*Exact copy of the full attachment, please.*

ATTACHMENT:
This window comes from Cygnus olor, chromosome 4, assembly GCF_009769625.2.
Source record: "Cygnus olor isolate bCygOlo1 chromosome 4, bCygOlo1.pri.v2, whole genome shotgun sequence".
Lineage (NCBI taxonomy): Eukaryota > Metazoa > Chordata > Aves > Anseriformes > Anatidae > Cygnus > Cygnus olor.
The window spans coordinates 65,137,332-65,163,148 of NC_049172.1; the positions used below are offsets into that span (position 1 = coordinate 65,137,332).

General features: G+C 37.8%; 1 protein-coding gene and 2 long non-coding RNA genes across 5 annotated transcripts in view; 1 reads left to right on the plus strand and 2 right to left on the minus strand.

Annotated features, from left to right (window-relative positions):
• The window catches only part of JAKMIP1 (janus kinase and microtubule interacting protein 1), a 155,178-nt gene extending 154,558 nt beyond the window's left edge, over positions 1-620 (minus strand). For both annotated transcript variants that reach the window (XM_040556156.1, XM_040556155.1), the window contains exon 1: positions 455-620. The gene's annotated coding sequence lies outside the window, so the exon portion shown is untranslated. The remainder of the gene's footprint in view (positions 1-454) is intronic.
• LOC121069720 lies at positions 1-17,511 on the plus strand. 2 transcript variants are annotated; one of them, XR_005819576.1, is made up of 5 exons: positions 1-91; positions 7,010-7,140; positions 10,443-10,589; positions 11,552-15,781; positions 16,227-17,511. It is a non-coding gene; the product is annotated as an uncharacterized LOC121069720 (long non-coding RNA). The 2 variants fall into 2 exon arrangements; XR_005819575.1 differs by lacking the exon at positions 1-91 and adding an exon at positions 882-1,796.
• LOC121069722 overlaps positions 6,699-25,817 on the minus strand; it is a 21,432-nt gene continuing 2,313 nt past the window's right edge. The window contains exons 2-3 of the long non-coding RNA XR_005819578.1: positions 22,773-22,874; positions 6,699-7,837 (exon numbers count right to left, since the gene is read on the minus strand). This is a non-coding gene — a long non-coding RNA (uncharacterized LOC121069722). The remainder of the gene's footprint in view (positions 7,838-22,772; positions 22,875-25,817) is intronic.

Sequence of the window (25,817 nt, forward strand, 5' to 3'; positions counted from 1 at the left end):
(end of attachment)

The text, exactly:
This window comes from Cygnus olor, chromosome 4, assembly GCF_009769625.2.
Source record: "Cygnus olor isolate bCygOlo1 chromosome 4, bCygOlo1.pri.v2, whole genome shotgun sequence".
Lineage (NCBI taxonomy): Eukaryota > Metazoa > Chordata > Aves > Anseriformes > Anatidae > Cygnus > Cygnus olor.
The window spans coordinates 65,137,332-65,163,148 of NC_049172.1; the positions used below are offsets into that span (position 1 = coordinate 65,137,332).

General features: G+C 37.8%; 1 protein-coding gene and 2 long non-coding RNA genes across 5 annotated transcripts in view; 1 reads left to right on the plus strand and 2 right to left on the minus strand.

Annotated features, from left to right (window-relative positions):
• The window catches only part of JAKMIP1 (janus kinase and microtubule interacting protein 1), a 155,178-nt gene extending 154,558 nt beyond the window's left edge, over positions 1-620 (minus strand). For both annotated transcript variants that reach the window (XM_040556156.1, XM_040556155.1), the window contains exon 1: positions 455-620. The gene's annotated coding sequence lies outside the window, so the exon portion shown is untranslated. The remainder of the gene's footprint in view (positions 1-454) is intronic.
• LOC121069720 lies at positions 1-17,511 on the plus strand. 2 transcript variants are annotated; one of them, XR_005819576.1, is made up of 5 exons: positions 1-91; positions 7,010-7,140; positions 10,443-10,589; positions 11,552-15,781; positions 16,227-17,511. It is a non-coding gene; the product is annotated as an uncharacterized LOC121069720 (long non-coding RNA). The 2 variants fall into 2 exon arrangements; XR_005819575.1 differs by lacking the exon at positions 1-91 and adding an exon at positions 882-1,796.
• LOC121069722 overlaps positions 6,699-25,817 on the minus strand; it is a 21,432-nt gene continuing 2,313 nt past the window's right edge. The window contains exons 2-3 of the long non-coding RNA XR_005819578.1: positions 22,773-22,874; positions 6,699-7,837 (exon numbers count right to left, since the gene is read on the minus strand). This is a non-coding gene — a long non-coding RNA (uncharacterized LOC121069722). The remainder of the gene's footprint in view (positions 7,838-22,772; positions 22,875-25,817) is intronic.

Sequence of the window (25,817 nt, forward strand, 5' to 3'; positions counted from 1 at the left end):